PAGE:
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The OSI Announces 2022 Grant Recipients

A leading funder of osteosarcoma research awards a total of $1 million to two groundbreaking research projects.

The Osteosarcoma Institute (OSI) — a leading funder of osteosarcoma research — is pleased to announce its 2022 research grant funding recipients. Out of 25 applications submitted in the 2021-2022 grant cycle, the OSI’s expert review committee selected two potentially groundbreaking scientific research projects.

“This year, we selected two novel research studies to receive $500,000 each,” says Lee Helman, MD, the OSI’s Director and an expert in the field of osteosarcoma. Since its inception in 2017, the OSI has awarded more than $5 million to cutting-edge osteosarcoma research. Funding research is an early step toward developing better treatments, and ultimately, a cure. The standard treatments for osteosarcoma have not changed in 40 years. New kinds of therapies are critical to saving lives.

“These are two promising studies that are led by exemplary scientists. I am eager and excited to see what data unfolds.” — Lee Helman, MD, OSI’s Director

The Frontline spoke with Dr. Helman to understand more about the winning cancer research projects.

Improving Therapy by Combining Drugs

Jason Yustein, MD, PhD, of Emory University’s Winship Cancer Institute, submitted a winning proposal titled, “Use of combination therapies to improve immune-mediated approaches for high-risk osteosarcoma.”

Dr. Yustein’s study will evaluate combining two approaches to osteosarcoma therapy that may work together synergistically: immunotherapy, which utilizes the immune system to attack cancer cells, and targeted therapy that specifically blocks signals that are needed for the growth of cancer cells. The studies will be conducted in mouse osteosarcoma tumors that are believed to closely resemble human osteosarcoma. If the results show promise, the next step would be to test the most promising combinations in clinical trials in patients with osteosarcoma.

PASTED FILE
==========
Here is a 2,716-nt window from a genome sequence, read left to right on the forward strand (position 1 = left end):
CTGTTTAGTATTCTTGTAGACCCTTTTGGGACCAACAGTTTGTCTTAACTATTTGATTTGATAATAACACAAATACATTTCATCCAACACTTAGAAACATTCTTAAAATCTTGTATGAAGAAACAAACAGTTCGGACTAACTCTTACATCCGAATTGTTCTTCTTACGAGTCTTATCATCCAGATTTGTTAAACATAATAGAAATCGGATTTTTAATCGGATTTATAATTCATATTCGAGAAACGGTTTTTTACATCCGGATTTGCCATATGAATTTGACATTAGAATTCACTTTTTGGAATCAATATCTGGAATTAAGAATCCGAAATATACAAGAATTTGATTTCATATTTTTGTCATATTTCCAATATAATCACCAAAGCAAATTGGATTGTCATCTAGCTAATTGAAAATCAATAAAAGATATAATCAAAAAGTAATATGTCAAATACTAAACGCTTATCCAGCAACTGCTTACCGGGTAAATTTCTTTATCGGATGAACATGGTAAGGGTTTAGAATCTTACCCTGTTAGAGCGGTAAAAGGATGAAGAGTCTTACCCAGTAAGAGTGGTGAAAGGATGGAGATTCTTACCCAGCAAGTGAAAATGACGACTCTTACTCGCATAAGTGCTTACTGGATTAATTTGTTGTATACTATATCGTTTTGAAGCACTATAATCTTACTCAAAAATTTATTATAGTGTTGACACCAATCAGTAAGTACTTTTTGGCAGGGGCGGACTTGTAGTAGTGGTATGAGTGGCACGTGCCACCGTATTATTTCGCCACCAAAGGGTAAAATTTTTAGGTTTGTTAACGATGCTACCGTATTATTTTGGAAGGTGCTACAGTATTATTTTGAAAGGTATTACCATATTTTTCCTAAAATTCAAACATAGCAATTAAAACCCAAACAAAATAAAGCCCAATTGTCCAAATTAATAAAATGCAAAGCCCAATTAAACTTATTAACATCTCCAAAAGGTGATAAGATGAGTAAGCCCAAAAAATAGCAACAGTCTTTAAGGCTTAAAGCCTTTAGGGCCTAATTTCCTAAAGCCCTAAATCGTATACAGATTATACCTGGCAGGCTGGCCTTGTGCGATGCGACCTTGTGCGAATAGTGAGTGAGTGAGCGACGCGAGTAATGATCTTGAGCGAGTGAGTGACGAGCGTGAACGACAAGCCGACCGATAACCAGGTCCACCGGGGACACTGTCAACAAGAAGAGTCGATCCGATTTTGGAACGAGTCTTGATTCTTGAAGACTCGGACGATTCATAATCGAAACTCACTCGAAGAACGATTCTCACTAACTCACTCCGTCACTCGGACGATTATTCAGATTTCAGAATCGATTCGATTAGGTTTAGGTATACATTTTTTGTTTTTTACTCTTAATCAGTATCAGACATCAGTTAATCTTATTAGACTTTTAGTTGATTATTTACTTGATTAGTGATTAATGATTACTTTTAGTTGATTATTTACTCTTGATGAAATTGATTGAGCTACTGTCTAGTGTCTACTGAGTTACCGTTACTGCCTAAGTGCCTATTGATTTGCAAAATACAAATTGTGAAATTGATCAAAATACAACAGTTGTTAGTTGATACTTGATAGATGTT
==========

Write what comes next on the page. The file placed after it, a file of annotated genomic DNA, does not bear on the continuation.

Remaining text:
Combining immunotherapy and targeted therapy allows immune cells to kill cancer cells

It is believed that drug combinations may be more effective than a single “silver bullet” drug to treat osteosarcoma. That is why Dr. Yustein is looking at broad combinations of therapies.

“This project has the potential to affect primary tumor growth and provide new treatment options for patients,” says Dr. Helman. “If successful, we expect to have pre-clinical data and rationale to move this into clinical trials, where the drugs can be tested in human participants.”

Activating a Novel Aspect of the Body’s Immune Response

Alejandro Sweet-Cordero, MD, of the University of California, San Francisco, submitted a proposal titled, “Activation of STING as a therapeutic strategy in treating osteosarcoma.” Dr. Sweet-Cordero is pictured above (front row in light blue) with members of his lab.

Shorthand for “stimulator of interferon genes,” STING is feature of the immune system: a sensor that triggers an immune, cell-killing response. Dr. Sweet-Cordero’s research, using mouse models, aims to discover if something about osteosarcoma can be used to activate this pathway.

blocking the ENPP1 enzyme could free up the STING pathway to stimulate an immune response

One of the hallmarks of osteosarcoma is that its chromosomes, which hold the cell’s DNA, are “mixed up,” explains Dr. Helman. This is called chromosomal instability, which has been shown to lead to DNA outside the cell nucleus (called cystolic DNA). This is important because cystolic DNA should trigger the STING pathway.

However, STING is typically inhibited by an enzyme called ENPP1. Dr. Cordero has preliminary data suggesting this enzyme is highly active in osteosarcoma tumors. This suggests that blocking the ENPP1 enzyme could free up the STING pathway to stimulate an immune response that could hopefully be used to treat osteosarcoma patients.

“This is a very novel approach,” says Dr. Helman. “It essentially uses osteosarcoma’s chromosomal instability as an Achilles’ heel of sorts to stop tumor growth and spread. It is preliminary but it is very exciting because it is a completely different approach.”

Using the Research to Benefit Patients

Dr. Yustein and Dr. Sweet-Cordero will provide a progress report every six months to be shared with the OSI Strategic Advisory Board. Upon completion of the studies, the results will be available to the public and will be used to inform future efforts aimed at new treatment options for osteosarcoma.

“I believe these two studies will vastly improve our understanding about osteosarcoma,” says Dr. Helman. “They are led by exemplary scientists. I’m eager and excited to see what data unfolds.”

The end goal of this research is to dramatically increase treatment options and survival rates in osteosarcoma patients.

“The more we understand about osteosarcoma, the more we can tailor treatment to meet each individual patient where they are at on their cancer journey,” says Dr. Helman. “We have no other option but to think differently when it comes to this devastating cancer.”

The Osteosarcoma Institute is one of the leading funders of osteosarcoma research. To apply for funding for clinical trials, correlative studies, or translational studies, see more information on the OSI’s grant program or inquire about “off-cycle” grant funding.

If you are a patient, family, or foundation interested in co-funding research with the Osteosarcoma Institute, please email giving@osinst.org.

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